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Mixing Bass and Drums – tips from GRAMMY Museum’s sound engineer David Trau

Posted by Andrew Sorrill on

Audio engineer David Trau is the head engineer at the GRAMMY Museum’s Clive Davis Theatre. As head engineer, David is responsible for running sound for some of the most celebrated bands and artists in the world. On any given day, he might be working with Bryan Adams, Dion, Graham Nash, Weezer – the list goes on. Many of the performances at the theatre are acoustic, but it’s not uncommon for performances to feature a full rhythm section.
Due to the venue’s small size - it seats 200 people - it’s important for David to get a tight and controllable drum and bass sound to avoid overwhelming the other instruments onstage.
Acoustics in a venue is always a very important consideration when it comes to obtaining a controlled sound – especially loud sounds from a drum kit.
We sat down with David to learn about some of his favourite microphone choices for bass and drums as well as some of his favourite tips and tricks for mixing.
Bass Guitar
Bass is pretty straightforward - I prefer to use a DI, and I like a low, deep bass sound with some high -mid articulation. I always try and use a DI signal from the back of a great sounding amp but will grab the signal directly out of the pedal board if the amp is substandard. I use mild EQ to carve out a little bit of room in the lows for the kick drum. For compression, I use a 3:1 ratio, a mildly fast attack of 12-15 milliseconds and a 60-100 millisecond release, depending on how smooth I want it to sound. I don’t want to compress the initial attack - I just want to tighten the main part of the transient response (or the impact of the note) to create sustain.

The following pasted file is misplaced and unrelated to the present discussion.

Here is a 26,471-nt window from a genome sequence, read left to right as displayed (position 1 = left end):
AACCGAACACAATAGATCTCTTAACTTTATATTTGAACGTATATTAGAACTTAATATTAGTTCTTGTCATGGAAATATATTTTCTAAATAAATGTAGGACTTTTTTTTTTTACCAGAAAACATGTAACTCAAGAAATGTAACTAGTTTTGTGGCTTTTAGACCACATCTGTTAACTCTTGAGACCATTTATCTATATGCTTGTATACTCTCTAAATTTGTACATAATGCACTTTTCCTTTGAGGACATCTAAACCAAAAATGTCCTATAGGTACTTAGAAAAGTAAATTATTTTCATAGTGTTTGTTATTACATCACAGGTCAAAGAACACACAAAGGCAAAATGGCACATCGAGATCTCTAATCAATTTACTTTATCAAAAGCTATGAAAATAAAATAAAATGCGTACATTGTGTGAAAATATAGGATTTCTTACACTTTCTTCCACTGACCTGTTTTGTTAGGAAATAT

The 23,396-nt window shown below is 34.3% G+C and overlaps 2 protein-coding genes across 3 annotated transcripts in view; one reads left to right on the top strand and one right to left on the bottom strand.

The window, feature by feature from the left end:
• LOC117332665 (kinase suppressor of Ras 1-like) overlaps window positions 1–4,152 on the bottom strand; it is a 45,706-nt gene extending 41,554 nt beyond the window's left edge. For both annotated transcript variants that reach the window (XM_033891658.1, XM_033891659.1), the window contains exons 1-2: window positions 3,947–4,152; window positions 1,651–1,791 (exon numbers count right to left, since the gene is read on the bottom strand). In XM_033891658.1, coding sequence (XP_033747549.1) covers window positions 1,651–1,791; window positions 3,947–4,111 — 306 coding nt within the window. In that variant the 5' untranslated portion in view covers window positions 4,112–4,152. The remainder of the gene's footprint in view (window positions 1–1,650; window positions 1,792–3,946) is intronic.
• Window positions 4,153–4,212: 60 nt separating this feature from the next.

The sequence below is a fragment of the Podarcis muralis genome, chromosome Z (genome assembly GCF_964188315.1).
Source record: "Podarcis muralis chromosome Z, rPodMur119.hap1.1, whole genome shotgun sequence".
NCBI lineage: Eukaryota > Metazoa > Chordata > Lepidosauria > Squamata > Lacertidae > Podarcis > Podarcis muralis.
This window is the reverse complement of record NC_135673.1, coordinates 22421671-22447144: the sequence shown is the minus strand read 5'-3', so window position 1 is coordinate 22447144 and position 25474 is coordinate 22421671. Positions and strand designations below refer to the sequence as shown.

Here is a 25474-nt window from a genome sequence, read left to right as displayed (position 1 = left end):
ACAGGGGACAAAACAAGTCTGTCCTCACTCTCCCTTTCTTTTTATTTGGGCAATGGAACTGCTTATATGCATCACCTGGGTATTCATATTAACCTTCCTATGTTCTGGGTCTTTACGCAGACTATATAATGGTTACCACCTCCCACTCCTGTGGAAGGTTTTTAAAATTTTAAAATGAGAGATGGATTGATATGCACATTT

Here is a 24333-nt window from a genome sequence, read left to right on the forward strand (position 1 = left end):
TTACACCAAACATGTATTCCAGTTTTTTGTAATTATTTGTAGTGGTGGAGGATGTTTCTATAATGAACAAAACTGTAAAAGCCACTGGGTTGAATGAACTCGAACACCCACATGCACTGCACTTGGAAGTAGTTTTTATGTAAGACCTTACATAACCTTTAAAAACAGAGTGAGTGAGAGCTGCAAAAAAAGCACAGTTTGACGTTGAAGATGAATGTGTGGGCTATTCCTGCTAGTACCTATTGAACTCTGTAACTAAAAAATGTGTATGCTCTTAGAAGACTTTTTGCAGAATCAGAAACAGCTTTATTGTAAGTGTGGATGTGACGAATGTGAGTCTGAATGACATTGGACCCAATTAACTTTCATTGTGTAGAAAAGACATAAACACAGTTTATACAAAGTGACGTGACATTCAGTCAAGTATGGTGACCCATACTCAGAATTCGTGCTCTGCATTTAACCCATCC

Anytime there’s a hole in the kick drum, I like to place an AKG D12 VR, so half of the mic is just past the front head and angled toward the beater - with the mic pointed slightly toward the bottom corner of the shell. I compress the signal and try and find the transient to get a really good thump that you can feel in your chest.

I use a cardioid dynamic microphone on the top of the snare and a supercardioid dynamic on the bottom of the snare. It’s very much a studio technique - it allows me to get a lot of clarity from the bottom of the snares as well as the fat and punchy sound from the top. By blending them together, I can create a fuller sound than either mic alone. The bottom mic also gives the snare some isolation from the hi-hat. I can also use transient compression to lengthen or shorten the sound.

I really like the attack of the hi-hat, so I try and angle an AKG C451B small-diaphragm condenser to capture some of the stick sound. Then it’s just a matter of keeping the mic out of the way, while avoiding drum wedges.
I place two AKG C414 XLS condenser mics about a foot and a half over the kit and close to the cymbals, since there’s so much bleed anyway. I try and use them to supplement the overall sound, so they stay pretty low in the mix.
Stereo Image
When I’m mic’ing drums, I always try to keep the stereo image in mind. Every microphone shifts the placement of the drums in the stereo field a little based on the type of microphone and its placement.
My main concern is to ensure the snare stays centred and focused when I bring up all of the drums in the mix. To help accomplish this, I make sure that when I place the mics, I do my best to draw an imaginary line from every drum mic to the snare. If the snare is centred in the placement, it will also be centred in the mix, creating an overall tighter, more-focused sound.
This article was originally published on the HARMAN Professional Insights Blog as part three of Inside the GRAMMY Museum blog series with David Trau, head engineer at the museum’s Clive Davis Theatre.

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